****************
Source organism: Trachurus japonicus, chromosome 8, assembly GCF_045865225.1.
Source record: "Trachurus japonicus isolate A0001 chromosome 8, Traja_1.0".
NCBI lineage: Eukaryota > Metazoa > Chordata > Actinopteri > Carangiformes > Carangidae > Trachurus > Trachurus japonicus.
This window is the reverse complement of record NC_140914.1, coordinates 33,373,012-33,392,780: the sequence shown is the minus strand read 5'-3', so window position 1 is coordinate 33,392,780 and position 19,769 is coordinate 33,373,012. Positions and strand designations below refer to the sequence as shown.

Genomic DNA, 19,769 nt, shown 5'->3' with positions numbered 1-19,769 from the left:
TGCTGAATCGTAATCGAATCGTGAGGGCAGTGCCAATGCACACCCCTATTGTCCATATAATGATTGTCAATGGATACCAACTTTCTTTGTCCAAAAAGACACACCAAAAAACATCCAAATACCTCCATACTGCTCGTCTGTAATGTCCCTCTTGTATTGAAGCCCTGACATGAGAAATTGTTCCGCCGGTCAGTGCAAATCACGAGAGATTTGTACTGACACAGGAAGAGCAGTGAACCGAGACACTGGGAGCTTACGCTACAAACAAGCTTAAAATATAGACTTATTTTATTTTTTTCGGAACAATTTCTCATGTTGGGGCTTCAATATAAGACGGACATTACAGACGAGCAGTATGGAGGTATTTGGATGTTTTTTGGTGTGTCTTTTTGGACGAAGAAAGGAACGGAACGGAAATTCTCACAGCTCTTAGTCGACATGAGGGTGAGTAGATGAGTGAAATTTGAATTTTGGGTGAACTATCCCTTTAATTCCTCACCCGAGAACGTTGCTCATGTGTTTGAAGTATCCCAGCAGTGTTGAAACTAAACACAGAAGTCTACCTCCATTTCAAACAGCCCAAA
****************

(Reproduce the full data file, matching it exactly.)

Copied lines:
Source organism: Trachurus japonicus, chromosome 8, assembly GCF_045865225.1.
Source record: "Trachurus japonicus isolate A0001 chromosome 8, Traja_1.0".
NCBI lineage: Eukaryota > Metazoa > Chordata > Actinopteri > Carangiformes > Carangidae > Trachurus > Trachurus japonicus.
This window is the reverse complement of record NC_140914.1, coordinates 33,373,012-33,392,780: the sequence shown is the minus strand read 5'-3', so window position 1 is coordinate 33,392,780 and position 19,769 is coordinate 33,373,012. Positions and strand designations below refer to the sequence as shown.

Genomic DNA, 19,769 nt, shown 5'->3' with positions numbered 1-19,769 from the left:
TGCTGAATCGTAATCGAATCGTGAGGGCAGTGCCAATGCACACCCCTATTGTCCATATAATGATTGTCAATGGATACCAACTTTCTTTGTCCAAAAAGACACACCAAAAAACATCCAAATACCTCCATACTGCTCGTCTGTAATGTCCCTCTTGTATTGAAGCCCTGACATGAGAAATTGTTCCGCCGGTCAGTGCAAATCACGAGAGATTTGTACTGACACAGGAAGAGCAGTGAACCGAGACACTGGGAGCTTACGCTACAAACAAGCTTAAAATATAGACTTATTTTATTTTTTTCGGAACAATTTCTCATGTTGGGGCTTCAATATAAGACGGACATTACAGACGAGCAGTATGGAGGTATTTGGATGTTTTTTGGTGTGTCTTTTTGGACGAAGAAAGGAACGGAACGGAAATTCTCACAGCTCTTAGTCGACATGAGGGTGAGTAGATGAGTGAAATTTGAATTTTGGGTGAACTATCCCTTTAATTCCTCACCCGAGAACGTTGCTCATGTGTTTGAAGTATCCCAGCAGTGTTGAAACTAAACACAGAAGTCTACCTCCATTTCAAACAGCCCAAA